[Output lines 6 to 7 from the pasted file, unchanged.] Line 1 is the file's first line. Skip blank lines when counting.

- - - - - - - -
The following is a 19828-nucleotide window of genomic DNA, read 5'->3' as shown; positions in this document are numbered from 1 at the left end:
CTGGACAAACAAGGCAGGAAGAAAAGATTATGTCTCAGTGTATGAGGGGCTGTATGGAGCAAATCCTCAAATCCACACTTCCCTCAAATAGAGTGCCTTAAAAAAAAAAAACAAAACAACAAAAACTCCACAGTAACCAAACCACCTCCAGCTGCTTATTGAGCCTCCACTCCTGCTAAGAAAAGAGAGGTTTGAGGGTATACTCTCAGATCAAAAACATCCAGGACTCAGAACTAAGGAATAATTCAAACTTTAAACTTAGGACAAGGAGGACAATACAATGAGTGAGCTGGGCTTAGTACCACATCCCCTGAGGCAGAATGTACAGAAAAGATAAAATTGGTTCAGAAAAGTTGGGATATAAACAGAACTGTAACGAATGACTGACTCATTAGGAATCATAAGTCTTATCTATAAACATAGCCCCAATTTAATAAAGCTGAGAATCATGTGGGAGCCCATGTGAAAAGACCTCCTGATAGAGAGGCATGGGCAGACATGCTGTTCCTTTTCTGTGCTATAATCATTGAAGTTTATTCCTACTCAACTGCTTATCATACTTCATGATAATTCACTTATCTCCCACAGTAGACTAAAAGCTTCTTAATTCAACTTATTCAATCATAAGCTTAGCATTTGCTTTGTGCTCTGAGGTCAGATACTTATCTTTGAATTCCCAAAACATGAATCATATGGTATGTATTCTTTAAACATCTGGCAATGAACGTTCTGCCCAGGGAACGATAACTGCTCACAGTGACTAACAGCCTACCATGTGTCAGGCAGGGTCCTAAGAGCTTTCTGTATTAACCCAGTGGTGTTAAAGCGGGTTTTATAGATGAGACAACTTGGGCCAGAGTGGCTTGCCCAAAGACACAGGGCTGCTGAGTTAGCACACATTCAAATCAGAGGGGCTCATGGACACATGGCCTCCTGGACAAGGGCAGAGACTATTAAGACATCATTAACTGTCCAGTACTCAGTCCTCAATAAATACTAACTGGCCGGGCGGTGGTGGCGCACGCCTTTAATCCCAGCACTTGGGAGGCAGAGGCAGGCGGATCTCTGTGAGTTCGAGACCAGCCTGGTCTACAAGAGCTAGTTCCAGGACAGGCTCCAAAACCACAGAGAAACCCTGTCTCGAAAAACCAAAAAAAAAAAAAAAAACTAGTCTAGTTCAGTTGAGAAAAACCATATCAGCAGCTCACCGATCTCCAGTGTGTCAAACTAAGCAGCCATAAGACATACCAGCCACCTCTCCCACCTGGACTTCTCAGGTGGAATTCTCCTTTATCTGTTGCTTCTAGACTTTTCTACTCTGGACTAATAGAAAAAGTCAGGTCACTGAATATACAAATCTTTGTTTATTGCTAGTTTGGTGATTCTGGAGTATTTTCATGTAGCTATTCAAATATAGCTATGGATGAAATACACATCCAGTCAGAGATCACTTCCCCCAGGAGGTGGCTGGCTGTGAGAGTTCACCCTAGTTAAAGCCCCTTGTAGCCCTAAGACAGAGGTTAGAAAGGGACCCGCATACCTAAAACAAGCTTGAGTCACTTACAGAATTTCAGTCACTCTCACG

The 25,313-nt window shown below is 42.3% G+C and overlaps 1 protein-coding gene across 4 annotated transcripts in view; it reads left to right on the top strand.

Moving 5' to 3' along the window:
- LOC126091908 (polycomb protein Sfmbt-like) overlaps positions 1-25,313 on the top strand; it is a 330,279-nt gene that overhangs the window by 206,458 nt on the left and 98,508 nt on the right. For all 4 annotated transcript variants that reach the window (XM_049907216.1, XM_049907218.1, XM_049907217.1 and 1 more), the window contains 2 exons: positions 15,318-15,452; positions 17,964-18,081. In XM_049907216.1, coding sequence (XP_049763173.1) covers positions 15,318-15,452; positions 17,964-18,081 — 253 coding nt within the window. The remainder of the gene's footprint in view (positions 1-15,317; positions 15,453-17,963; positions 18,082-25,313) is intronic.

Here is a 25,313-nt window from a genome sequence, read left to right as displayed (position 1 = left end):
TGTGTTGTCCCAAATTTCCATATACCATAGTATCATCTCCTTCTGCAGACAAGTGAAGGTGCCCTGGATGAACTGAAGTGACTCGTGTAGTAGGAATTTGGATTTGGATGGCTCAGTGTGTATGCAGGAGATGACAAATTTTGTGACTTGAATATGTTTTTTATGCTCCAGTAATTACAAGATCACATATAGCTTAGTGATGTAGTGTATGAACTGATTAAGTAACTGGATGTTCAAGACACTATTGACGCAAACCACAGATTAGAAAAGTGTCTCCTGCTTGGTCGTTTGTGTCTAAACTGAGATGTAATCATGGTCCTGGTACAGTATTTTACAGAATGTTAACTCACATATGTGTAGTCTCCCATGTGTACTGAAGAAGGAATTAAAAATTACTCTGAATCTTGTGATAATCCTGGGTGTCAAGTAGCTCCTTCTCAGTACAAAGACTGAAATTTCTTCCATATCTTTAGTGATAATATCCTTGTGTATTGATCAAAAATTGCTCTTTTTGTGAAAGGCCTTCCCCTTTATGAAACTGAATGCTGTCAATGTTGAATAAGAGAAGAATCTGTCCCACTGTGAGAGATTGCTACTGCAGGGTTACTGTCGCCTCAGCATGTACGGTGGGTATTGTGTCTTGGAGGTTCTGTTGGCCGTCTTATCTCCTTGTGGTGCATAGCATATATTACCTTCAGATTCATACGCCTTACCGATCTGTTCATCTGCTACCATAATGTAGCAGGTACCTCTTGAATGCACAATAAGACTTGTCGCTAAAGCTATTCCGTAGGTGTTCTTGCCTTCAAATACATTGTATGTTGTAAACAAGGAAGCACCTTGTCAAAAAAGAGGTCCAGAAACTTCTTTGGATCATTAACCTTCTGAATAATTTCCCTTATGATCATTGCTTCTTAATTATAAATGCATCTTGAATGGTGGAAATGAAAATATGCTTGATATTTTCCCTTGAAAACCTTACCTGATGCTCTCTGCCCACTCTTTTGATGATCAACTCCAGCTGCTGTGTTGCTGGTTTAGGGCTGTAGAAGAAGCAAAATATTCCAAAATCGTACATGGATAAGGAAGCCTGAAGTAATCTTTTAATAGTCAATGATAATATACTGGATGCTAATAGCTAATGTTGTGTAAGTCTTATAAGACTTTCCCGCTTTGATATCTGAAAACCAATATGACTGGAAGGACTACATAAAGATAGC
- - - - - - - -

Here is a 25,313-nt window from a genome sequence, read left to right as displayed (position 1 = left end):
TGTGTTGTCCCAAATTTCCATATACCATAGTATCATCTCCTTCTGCAGACAAGTGAAGGTGCCCTGGATGAACTGAAGTGACTCGTGTAGTAGGAATTTGGATTTGGATGGCTCAGTGTGTATGCAGGAGATGACAAATTTTGTGACTTGAATATGTTTTTTATGCTCCAGTAATTACAAGATCACATATAGCTTAGTGATGTAGTGTATGAACTGATTAAGTAACTGGATGTTCAAGACACTATTGACGCAAACCACAGATTAGAAAAGTGTCTCCTGCTTGGTCGTTTGTGTCTAAACTGAGATGTAATCATGGTCCTGGTACAGTATTTTACAGAATGTTAACTCACATATGTGTAGTCTCCCATGTGTACTGAAGAAGGAATTAAAAATTACTCTGAATCTTGTGATAATCCTGGGTGTCAAGTAGCTCCTTCTCAGTACAAAGACTGAAATTTCTTCCATATCTTTAGTGATAATATCCTTGTGTATTGATCAAAAATTGCTCTTTTTGTGAAAGGCCTTCCCCTTTATGAAACTGAATGCTGTCAATGTTGAATAAGAGAAGAATCTGTCCCACTGTGAGAGATTGCTACTGCAGGGTTACTGTCGCCTCAGCATGTACGGTGGGTATTGTGTCTTGGAGGTTCTGTTGGCCGTCTTATCTCCTTGTGGTGCATAGCATATATTACCTTCAGATTCATACGCCTTACCGATCTGTTCATCTGCTACCATAATGTAGCAGGTACCTCTTGAATGCACAATAAGACTTGTCGCTAAAGCTATTCCGTAGGTGTTCTTGCCTTCAAATACATTGTATGTTGTAAACAAGGAAGCACCTTGTCAAAAAAGAGGTCCAGAAACTTCTTTGGATCATTAACCTTCTGAATAATTTCCCTTATGATCATTGCTTCTTAATTATAAATGCATCTTGAATGGTGGAAATGAAAATATGCTTGATATTTTCCCTTGAAAACCTTACCTGATGCTCTCTGCCCACTCTTTTGATGATCAACTCCAGCTGCTGTGTTGCTGGTTTAGGGCTGTAGAAGAAGCAAAATATTCCAAAATCGTACATGGATAAGGAAGCCTGAAGTAATCTTTTAATAGTCAATGATAATATACTGGATGCTAATAGCTAATGTTGTGTAAGTCTTATAAGACTTTCCCGCTTTGATATCTGAAAACCAATATGACTGGAAGGACTACATAAAGATAGC